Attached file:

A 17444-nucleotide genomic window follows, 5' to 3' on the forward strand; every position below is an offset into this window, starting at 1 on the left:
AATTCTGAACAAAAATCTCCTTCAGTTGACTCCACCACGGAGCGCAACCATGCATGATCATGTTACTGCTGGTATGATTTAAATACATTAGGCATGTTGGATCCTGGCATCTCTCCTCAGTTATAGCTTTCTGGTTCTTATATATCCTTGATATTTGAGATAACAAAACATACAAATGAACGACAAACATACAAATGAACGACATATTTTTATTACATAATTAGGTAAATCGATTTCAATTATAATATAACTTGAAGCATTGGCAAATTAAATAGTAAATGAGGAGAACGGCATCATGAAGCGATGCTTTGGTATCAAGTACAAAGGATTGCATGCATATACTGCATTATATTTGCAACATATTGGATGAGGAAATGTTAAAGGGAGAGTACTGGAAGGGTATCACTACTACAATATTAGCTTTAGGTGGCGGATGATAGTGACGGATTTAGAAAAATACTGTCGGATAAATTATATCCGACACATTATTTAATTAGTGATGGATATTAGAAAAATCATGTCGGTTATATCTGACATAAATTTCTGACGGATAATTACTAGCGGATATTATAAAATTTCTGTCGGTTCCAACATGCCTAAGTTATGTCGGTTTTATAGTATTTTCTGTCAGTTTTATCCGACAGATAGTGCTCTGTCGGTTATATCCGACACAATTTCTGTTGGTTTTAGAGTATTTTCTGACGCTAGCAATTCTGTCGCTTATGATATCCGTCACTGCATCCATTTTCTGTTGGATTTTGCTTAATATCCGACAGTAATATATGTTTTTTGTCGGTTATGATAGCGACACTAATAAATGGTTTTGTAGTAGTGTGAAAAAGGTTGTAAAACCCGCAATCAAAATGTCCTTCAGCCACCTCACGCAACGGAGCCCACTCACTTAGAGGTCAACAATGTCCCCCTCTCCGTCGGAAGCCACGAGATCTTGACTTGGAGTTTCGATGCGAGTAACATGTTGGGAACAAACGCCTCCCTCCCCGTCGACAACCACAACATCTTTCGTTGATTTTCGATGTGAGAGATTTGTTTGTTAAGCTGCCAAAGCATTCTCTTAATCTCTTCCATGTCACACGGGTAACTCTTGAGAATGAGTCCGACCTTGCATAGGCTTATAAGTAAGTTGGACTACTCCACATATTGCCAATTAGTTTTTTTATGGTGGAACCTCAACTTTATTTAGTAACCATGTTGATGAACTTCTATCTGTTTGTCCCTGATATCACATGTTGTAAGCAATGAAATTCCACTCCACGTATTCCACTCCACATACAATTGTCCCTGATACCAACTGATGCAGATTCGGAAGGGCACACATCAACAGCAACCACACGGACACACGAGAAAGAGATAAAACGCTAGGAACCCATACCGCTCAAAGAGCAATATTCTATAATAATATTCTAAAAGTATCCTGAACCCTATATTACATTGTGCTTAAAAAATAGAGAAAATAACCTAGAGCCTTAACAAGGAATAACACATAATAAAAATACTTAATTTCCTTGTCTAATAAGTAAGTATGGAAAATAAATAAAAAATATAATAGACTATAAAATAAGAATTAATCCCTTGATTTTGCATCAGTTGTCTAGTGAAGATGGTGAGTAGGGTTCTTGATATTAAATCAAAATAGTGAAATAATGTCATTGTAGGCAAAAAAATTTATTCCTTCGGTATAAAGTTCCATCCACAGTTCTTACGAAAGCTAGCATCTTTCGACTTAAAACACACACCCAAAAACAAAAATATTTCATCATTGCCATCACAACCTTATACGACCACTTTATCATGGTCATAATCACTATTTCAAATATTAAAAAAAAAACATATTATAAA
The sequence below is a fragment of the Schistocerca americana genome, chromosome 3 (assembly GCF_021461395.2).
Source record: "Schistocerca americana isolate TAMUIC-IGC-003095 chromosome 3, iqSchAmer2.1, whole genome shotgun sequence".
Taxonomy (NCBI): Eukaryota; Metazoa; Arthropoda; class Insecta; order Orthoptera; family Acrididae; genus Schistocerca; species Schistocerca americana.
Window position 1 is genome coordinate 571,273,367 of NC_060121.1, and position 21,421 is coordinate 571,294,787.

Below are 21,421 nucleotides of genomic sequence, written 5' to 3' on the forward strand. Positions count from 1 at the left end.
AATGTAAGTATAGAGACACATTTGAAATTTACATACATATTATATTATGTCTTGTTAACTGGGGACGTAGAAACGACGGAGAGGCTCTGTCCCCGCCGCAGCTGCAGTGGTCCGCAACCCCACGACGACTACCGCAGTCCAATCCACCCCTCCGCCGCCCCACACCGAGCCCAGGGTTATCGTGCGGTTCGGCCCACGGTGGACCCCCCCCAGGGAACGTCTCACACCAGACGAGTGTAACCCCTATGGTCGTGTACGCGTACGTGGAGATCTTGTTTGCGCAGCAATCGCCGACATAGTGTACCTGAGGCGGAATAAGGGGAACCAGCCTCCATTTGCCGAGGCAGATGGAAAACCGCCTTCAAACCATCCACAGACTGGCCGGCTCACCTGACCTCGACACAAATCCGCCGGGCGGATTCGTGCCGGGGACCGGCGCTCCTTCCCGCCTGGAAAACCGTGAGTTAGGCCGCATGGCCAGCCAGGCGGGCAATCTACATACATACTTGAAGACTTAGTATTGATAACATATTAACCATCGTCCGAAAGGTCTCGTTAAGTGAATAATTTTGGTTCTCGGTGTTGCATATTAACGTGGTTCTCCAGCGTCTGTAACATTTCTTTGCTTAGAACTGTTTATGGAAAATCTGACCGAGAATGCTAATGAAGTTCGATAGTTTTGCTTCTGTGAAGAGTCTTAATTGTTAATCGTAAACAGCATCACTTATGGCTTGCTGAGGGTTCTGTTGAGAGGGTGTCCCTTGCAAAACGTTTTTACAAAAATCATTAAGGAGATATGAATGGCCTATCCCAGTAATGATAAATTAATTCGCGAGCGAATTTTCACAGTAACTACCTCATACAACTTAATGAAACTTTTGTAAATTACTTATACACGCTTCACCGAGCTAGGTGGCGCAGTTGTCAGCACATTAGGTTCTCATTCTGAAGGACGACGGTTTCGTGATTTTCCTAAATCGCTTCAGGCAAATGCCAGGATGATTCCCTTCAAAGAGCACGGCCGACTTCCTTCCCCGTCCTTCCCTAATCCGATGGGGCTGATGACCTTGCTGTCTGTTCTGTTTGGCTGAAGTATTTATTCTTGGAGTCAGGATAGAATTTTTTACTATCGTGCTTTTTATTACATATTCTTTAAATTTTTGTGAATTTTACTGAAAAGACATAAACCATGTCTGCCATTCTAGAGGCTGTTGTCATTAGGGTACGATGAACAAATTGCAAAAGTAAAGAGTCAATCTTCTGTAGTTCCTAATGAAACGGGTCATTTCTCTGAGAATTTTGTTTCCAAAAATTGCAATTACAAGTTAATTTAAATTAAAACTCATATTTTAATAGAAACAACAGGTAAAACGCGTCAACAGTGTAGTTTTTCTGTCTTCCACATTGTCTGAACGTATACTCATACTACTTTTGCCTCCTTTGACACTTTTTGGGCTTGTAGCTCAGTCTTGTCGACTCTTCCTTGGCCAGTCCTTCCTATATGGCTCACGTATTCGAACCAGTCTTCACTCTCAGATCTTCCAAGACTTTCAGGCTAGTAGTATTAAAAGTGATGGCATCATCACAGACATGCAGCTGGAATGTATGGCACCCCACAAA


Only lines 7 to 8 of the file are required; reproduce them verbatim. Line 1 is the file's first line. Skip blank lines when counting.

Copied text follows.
Below are 21,421 nucleotides of genomic sequence, written 5' to 3' on the forward strand. Positions count from 1 at the left end.
AATGTAAGTATAGAGACACATTTGAAATTTACATACATATTATATTATGTCTTGTTAACTGGGGACGTAGAAACGACGGAGAGGCTCTGTCCCCGCCGCAGCTGCAGTGGTCCGCAACCCCACGACGACTACCGCAGTCCAATCCACCCCTCCGCCGCCCCACACCGAGCCCAGGGTTATCGTGCGGTTCGGCCCACGGTGGACCCCCCCCAGGGAACGTCTCACACCAGACGAGTGTAACCCCTATGGTCGTGTACGCGTACGTGGAGATCTTGTTTGCGCAGCAATCGCCGACATAGTGTACCTGAGGCGGAATAAGGGGAACCAGCCTCCATTTGCCGAGGCAGATGGAAAACCGCCTTCAAACCATCCACAGACTGGCCGGCTCACCTGACCTCGACACAAATCCGCCGGGCGGATTCGTGCCGGGGACCGGCGCTCCTTCCCGCCTGGAAAACCGTGAGTTAGGCCGCATGGCCAGCCAGGCGGGCAATCTACATACATACTTGAAGACTTAGTATTGATAACATATTAACCATCGTCCGAAAGGTCTCGTTAAGTGAATAATTTTGGTTCTCGGTGTTGCATATTAACGTGGTTCTCCAGCGTCTGTAACATTTCTTTGCTTAGAACTGTTTATGGAAAATCTGACCGAGAATGCTAATGAAGTTCGATAGTTTTGCTTCTGTGAAGAGTCTTAATTGTTAATCGTAAACAGCATCACTTATGGCTTGCTGAGGGTTCTGTTGAGAGGGTGTCCCTTGCAAAACGTTTTTACAAAAATCATTAAGGAGATATGAATGGCCTATCCCAGTAATGATAAATTAATTCGCGAGCGAATTTTCACAGTAACTACCTCATACAACTTAATGAAACTTTTGTAAATTACTTATACACGCTTCACCGAGCTAGGTGGCGCAGTTGTCAGCACATTAGGTTCTCATTCTGAAGGACGACGGTTTCGTGATTTTCCTAAATCGCTTCAGGCAAATGCCAGGATGATTCCCTTCAAAGAGCACGGCCGACTTCCTTCCCCGTCCTTCCCTAATCCGATGGGGCTGATGACCTTGCTGTCTGTTCTGTTTGGCTGAAGTATTTATTCTTGGAGTCAGGATAGAATTTTTTACTATCGTGCTTTTTATTACATATTCTTTAAATTTTTGTGAATTTTACTGAAAAGACATAAACCATGTCTGCCATTCTAGAGGCTGTTGTCATTAGGGTACGATGAACAAATTGCAAAAGTAAAGAGTCAATCTTCTGTAGTTCCTAATGAAACGGGTCATTTCTCTGAGAATTTTGTTTCCAAAAATTGCAATTACAAGTTAATTTAAATTAAAACTCATATTTTAATAGAAACAACAGGTAAAACGCGTCAACAGTGTAGTTTTTCTGTCTTCCACATTGTCTGAACGTATACTCATACTACTTTTGCCTCCTTTGACACTTTTTGGGCTTGTAGCTCAGTCTTGTCGACTCTTCCTTGGCCAGTCCTTCCTATATGGCTCACGTATTCGAACCAGTCTTCACTCTCAGATCTTCCAAGACTTTCAGGCTAGTAGTATTAAAAGTGATGGCATCATCACAGACATGCAGCTGGAATGTATGGCACCCCACAAA